International Women’s Day
This International Women’s Day, the rise in the number of women incarcerated in Victoria has not abated.
By Elena Campbell, Associate Director of Research, Advocacy & Policy
Similarly, advocates and service providers around the nation continue their work to support criminalised women and their families, as they have done for decades. But unlike in previous years, a recent spike in media coverage and policy focus on the issue suggests that this crisis is finally starting to register at a wider level. This additional focus does not necessarily mean, however, that we are any closer to turning this increase around, or addressing the myriad factors that contribute to it.
For this shift to occur, policy and decision makers must acknowledge a number of realities. As we explored in our event co-hosted with the Law and Advocacy Centre for Women last year, these include that:
- Many legal and social mechanisms are inadequate for women’s needs and can, in too many instances, compound harm rather than alleviate it.
- A lack of adequate or appropriate social housing can doubly and triply impact on women and their children.
- Law reform which is rushed in an effort to respond to incidents of violent crime – crimes usually committed by men against women – can have a disproportionately negative effect on women.
- Therapeutic interventions can not necessarily be assumed to be working for women, where their particular needs function as a barrier to engagement.
Most importantly, this shift relies on recognition that we cannot keep using our corrections system as a substitute for the provision by government of safe and basic social infrastructure.
These are big ticket turnarounds, which definitely won’t occur overnight. Over the course of the years ahead, the CIJ’s Women’s Decarceration Agenda hopes to support these turnarounds with equal parts advocacy, service delivery and research which can contribute to the existing evidence base about the problem and – perhaps more relevantly for the purposes of CIJ – identify achievable steps towards solutions.
On the research front, our evaluation of the Women Transforming Justice program will specifically examine the impact of gender informed legal representation and outreach-based case management, as well as assessing the capacity building and leadership focus of the program.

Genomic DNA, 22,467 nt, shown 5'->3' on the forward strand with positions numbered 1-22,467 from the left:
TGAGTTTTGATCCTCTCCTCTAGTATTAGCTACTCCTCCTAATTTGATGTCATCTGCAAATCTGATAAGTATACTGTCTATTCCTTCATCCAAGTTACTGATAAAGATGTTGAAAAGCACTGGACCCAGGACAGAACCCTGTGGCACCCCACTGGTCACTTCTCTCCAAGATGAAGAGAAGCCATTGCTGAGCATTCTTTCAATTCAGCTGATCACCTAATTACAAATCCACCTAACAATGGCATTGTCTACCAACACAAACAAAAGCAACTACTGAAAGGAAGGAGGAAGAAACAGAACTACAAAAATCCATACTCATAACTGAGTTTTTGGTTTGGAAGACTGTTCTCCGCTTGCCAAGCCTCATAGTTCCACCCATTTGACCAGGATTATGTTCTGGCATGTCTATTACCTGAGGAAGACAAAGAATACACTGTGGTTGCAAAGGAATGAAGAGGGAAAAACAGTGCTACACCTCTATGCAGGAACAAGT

In addition to the evaluation, we will also be conducting a Needs Assessment, using court observation and case file analysis to look at the similarities and variability in women’s experiences when they go through the court system. We will examine what impact the attitudes and assumptions of different judicial officers, combined with the compounded trauma of court attendance on already traumatised women, can have on women’s experiences. This work will support the CIJ’s ongoing advocacy for reform and judicial education in this area.
On the service delivery front, the CIJ has received a grant from the Integrated Services Fund administered by the Federation of CLCs to fund a Social Work position with our partners at the Law and Advocacy Centre for Women. This role supports women on remand or in the community. In addition, we have created an inaugural Financial Counselling position at the Mental Health Legal Centre through a grant from the Victorian Responsible Gambling Foundation. This role will support women who are in the community, on remand, or on custodial sentences and who have financial problems, including related to gambling harm.
Further focuses of our research and advocacy are still in development, but are likely to include:
- A review of effective post-release accommodation supports, with additional work currently underway to explore service delivery options with service sector partners.
- A review of current therapeutic and problem-solving court options for criminalised women – remembering to question our own assumptions that a solution that works for some people will necessarily work for all.
- A focus on the misidentification of women as predominant aggressors in the family law and family violence legal systems. This theme has emerged consistently throughout our broader family violence research and we will be building on this on over time.
We will be seeking feedback on these priorities with service sector participants and advocates in the coming months.
More broadly, of course, our advocacy as part of this Agenda will not be limited to specific projects. In fact, the needs of criminalised women are a feature of almost all of the work we do, including through our many family violence projects, our research and advocacy on spent conviction schemes, and our work to reform the way in which legal mechanisms respond to people with disability. The individually and structurally gendered nature of the justice system remains a consistent theme across them all.
This means that part of our Women’s Decarceration Agenda is to keep an eye fixed on this consistency – to weave the threads together and tell the story in multiple and useful ways – and continue to build the case for reform.
The challenges, of course, are great, and won’t disappear any time soon. For as long as we’re around, however, the CIJ will be doing what we can to debunk the default assumption that prisons can be used as an acceptable substitute for informed and tailored legal responses and genuinely adequate social support.